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Factorization under the square root won't help you a bit, but completing the square beneath it will........I think the u=lnx substitution is quite obvious, I mean the 1/x factor is right there.
After you use the substituion, the 1/x factor will go away and you can factorize that junk in the root sign, I think you can take it from there.
No, you haven't.thank you all but ive tried it all...
And, for the last time:what execises? Im new here and I have no idea what your talking about. believe me I know a thing or two in math and this integral i couldnt solve so dont call me laze because Ive tried for 5 hours befor I decided to ask for help. you can see that it is my first post
At this stage, I'd look to recast the denominator into a single trig ratio in the form of ##R\sin(\theta  \phi)## and integrate the cosecant term. But halfangles are fine also. Not sure which approach is more work when you "unfurl" all the substitutions back to the original variable.Correct!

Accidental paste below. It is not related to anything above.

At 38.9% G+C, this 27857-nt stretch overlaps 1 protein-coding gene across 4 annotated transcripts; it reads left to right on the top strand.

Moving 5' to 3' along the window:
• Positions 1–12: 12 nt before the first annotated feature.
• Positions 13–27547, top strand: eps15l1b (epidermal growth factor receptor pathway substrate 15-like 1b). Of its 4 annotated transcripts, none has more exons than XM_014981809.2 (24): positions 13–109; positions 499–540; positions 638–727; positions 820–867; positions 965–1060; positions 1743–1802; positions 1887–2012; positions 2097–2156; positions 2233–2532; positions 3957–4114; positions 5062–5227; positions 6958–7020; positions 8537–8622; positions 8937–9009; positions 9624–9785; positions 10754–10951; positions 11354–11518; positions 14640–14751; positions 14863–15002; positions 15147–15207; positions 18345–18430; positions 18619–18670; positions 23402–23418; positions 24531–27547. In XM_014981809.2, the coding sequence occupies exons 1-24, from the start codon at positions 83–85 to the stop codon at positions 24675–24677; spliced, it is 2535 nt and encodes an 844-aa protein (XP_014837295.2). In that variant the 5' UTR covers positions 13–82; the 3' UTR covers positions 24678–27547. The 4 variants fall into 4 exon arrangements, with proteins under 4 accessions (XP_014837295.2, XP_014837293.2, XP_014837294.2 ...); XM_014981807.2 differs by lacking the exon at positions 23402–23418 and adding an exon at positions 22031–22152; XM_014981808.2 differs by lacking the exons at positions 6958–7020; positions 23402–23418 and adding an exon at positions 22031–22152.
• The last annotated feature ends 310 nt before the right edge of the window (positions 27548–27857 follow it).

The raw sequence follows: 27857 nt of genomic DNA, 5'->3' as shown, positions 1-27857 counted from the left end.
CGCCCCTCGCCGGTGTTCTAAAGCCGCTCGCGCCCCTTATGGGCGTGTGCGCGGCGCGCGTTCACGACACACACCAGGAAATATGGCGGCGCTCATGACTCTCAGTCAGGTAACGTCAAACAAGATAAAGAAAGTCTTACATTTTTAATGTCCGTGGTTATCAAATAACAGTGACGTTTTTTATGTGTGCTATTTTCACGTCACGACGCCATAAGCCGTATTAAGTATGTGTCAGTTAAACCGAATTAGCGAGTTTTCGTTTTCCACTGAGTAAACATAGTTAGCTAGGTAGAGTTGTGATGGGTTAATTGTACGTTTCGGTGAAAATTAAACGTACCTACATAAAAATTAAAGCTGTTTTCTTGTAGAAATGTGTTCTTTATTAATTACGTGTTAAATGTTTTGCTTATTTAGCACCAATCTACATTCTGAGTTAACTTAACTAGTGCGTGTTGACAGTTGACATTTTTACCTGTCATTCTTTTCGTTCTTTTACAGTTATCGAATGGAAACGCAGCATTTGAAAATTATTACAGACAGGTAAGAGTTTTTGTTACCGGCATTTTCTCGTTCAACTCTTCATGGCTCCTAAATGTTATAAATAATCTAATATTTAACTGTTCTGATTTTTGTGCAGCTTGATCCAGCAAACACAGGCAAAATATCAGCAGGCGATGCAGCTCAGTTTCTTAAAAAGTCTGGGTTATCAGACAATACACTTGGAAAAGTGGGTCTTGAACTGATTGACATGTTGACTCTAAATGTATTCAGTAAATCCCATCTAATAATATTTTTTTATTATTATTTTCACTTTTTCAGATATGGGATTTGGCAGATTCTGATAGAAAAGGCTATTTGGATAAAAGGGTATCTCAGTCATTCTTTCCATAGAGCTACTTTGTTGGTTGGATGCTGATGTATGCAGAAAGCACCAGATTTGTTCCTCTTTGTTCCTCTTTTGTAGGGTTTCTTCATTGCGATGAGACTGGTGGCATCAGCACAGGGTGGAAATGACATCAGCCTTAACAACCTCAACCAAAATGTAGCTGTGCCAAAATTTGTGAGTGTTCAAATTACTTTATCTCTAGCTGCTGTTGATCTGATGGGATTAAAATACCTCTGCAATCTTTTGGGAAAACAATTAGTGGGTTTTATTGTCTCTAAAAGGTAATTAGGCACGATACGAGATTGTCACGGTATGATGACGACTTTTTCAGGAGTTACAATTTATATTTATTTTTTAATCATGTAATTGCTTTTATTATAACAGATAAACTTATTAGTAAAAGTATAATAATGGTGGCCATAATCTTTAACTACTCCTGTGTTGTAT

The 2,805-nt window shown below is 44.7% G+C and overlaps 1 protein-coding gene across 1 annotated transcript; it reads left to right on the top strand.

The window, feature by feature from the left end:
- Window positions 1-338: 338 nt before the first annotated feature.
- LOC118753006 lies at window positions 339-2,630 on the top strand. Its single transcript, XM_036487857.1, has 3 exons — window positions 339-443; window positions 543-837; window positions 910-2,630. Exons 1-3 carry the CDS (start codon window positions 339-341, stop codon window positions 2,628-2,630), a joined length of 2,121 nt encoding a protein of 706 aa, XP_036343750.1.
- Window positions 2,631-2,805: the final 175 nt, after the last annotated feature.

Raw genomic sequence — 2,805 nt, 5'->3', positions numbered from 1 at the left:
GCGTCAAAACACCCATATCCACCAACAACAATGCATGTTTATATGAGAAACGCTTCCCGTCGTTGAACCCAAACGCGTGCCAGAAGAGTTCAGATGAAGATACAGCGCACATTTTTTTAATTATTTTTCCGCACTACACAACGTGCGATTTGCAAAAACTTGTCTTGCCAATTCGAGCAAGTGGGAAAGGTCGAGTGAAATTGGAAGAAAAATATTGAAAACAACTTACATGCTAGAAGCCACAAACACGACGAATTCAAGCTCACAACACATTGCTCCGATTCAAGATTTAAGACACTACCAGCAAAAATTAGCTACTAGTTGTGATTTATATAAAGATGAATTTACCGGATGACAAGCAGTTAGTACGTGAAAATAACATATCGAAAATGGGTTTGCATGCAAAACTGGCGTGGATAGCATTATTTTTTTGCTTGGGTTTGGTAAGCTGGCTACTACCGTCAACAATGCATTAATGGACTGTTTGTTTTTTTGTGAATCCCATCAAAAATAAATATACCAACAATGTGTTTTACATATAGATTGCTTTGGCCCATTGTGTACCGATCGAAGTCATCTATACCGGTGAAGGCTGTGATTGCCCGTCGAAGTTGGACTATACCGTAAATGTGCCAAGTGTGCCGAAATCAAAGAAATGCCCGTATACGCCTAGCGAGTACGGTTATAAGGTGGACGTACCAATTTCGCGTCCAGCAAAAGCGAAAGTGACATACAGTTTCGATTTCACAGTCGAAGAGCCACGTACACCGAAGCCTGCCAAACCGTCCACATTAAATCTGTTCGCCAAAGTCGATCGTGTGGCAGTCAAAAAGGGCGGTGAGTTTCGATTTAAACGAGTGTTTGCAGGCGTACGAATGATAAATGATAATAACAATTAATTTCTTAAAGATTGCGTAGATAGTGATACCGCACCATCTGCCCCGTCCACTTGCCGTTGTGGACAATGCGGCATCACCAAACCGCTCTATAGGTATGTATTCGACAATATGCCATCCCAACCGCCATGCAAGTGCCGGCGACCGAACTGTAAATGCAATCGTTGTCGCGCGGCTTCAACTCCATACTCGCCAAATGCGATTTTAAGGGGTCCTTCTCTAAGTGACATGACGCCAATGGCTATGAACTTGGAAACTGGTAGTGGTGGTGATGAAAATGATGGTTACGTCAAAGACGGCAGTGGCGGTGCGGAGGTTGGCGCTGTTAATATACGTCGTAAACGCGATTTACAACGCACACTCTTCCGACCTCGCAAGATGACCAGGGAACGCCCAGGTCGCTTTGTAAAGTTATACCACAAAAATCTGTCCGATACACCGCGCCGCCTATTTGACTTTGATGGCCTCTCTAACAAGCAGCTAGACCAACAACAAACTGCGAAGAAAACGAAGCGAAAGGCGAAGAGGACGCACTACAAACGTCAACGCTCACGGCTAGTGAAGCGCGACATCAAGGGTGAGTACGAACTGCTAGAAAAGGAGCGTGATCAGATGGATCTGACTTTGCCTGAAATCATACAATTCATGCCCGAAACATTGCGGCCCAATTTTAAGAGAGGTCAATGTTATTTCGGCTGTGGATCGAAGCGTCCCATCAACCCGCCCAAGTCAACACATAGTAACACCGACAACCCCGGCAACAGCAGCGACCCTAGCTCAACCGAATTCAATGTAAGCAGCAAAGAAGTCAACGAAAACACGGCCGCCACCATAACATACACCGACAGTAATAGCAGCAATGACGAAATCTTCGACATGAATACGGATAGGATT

Now, we multiply that cosine factor into the parenthesis, and we get the integral:
[tex]\int\frac{dv}{\sqrt{3}\sin(v)\cos(v)}[/tex]
Well, I haven't bothered to check. They'll differ by at most a wellhidden constant.At this stage, I'd look to recast the denominator into a single trig ratio in the form of ##R\sin(\theta  \phi)## and integrate the cosecant term. But halfangles are fine also. Not sure which approach is more work when you "unfurl" all the substitutions back to the original variable.
No, at most two constants. The domain of the integrand is disconnected ## x \in (0,1)\cup(1,\infty)##. It's possible to have one constant for the first connected component and a different constant for the other.Well, I haven't bothered to check. They'll differ by at most a wellhidden constant.